Your Cv Checklist
Having a good CV is more important than ever. ‘Good’, however, doesn’t mean that your CV must contain page after page of qualifications, and comprehensive details of an outstanding career. A good CV is a document that catches the attention of an employer by following certain rules.
The following checklist helps you create a good CV. Tick the circles on the right when you’ve completed each part.
BasicsOne of the tricks to writing a good CV is to check it – and re-check it – before sending it off. So the first thing you need is some raw material to check. If you already have a CV, read it through and make sure it’s up to date. If you don’t have one, write one now.
Make sure you include your
- nameaddressmain qualificationsyour current job and your main duties, responsibilities, and achievementsin reverse chronological order, your previous jobs, and your main duties, responsibilities, and achievementsvoluntary work and interests that show specific skills and abilities
Short and EffectiveThe next stage can be straightforward or a real challenge – it all depends on how much you’ve written. Always remember that the average employer will usually have a pile of CVs to wade through, and little time in which to do so. Ideally, then, your CV should be no longer than two sides of A4.
It’s possible, of course, that you may have so many qualifications, and so much experience, that your CV extends well beyond two sides. If you can’t avoid this, you may want to submit two CVs. One should be a two-sided version, and the other a more comprehensive document. For the purposes of this exercise, write the shorter document.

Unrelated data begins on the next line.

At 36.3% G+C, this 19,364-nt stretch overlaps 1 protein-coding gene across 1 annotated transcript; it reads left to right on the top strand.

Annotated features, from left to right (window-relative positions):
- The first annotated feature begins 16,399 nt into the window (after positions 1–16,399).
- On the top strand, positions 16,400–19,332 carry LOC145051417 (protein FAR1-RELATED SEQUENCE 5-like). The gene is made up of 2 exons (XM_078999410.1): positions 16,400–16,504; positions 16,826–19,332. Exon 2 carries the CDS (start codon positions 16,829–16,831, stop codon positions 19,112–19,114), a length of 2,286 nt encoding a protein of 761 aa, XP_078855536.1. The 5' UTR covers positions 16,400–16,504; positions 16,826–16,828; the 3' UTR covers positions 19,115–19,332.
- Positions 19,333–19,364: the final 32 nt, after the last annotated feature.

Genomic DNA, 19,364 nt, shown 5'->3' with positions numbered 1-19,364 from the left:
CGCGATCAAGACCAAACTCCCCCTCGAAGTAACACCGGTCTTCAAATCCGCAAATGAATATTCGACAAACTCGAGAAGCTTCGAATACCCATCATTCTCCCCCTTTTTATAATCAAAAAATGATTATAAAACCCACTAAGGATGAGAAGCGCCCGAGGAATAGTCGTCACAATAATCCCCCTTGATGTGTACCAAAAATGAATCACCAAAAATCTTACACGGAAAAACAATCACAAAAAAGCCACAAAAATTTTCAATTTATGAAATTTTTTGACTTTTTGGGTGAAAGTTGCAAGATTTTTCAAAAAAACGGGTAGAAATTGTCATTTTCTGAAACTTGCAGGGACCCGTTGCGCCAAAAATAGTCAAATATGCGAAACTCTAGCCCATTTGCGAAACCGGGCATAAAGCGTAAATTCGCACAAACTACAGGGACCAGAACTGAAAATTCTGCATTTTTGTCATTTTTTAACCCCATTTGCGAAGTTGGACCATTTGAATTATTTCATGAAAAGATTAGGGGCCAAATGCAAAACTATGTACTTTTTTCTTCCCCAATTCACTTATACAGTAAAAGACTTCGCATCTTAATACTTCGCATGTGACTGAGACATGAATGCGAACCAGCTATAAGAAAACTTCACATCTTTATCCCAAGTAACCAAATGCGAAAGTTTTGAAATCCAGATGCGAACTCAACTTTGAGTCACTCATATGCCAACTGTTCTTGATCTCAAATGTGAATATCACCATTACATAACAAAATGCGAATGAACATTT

When you’ve reduced your CV to two sides of A4, tick here. O
FormatYou've doubtless written your CV on word processing software. It’s therefore relatively easy to introduce a range of fonts, headlines, and layouts.
Don’t be tempted, however, to dress up your CV with a mixture of formats and styles. Keep to one font that’s easy on the eye – Arial, for example. Also, for the bulk of your text, use one font size. Ten or twelve is usually best. For headings, switch to bold, or underline.
Apply an appropriate font style and size to your CV now. If you find that you’ve increased the font size, and you now have more than two sides of A4, revise your text.
When you’re finished, tick here. O
ContentYour CV is taking shape. The next thing to do is bear in mind the job or jobs you’re applying for, and check that the CV content is relevant and highlights your appropriate skills.
In other words, as far as you can, show an employer that you have the abilities, experience, and attitude that he or she wants. If you’re applying for a sales job with on target earnings, for instance, and you’ve done such work before, demonstrate what you’ve achieved with facts and figures.
If you’re applying for a range of related jobs that have slightly different requirements, adjust your CV for each application. This is hard work, but it increases your chances of success.
When you’ve checked your content, and are satisfied that it meets an employer’s expectations, tick here. O
Writing StyleYou now need to ensure your writing style doesn’t let you down. First test your CV against the spelling and grammar checker on your word processing software. Then consider your style.
- Have you used short sentences and paragraphs? Yes OHave you used a positive, business-like tone? Yes ODo you make one point at a time? Yes O
The Read-ThroughYour final task is to read your CV aloud. You don’t need to do this in front of anyone else - you can read your CV in private. The point is that reading aloud will help you uncover any problems with the text or omissions.
Furthermore, if your CV sounds good, it will probably read well for an employer. You therefore increase your chances of obtaining the job you want.
Once you’ve read your CV and made any final adjustments, tick here. O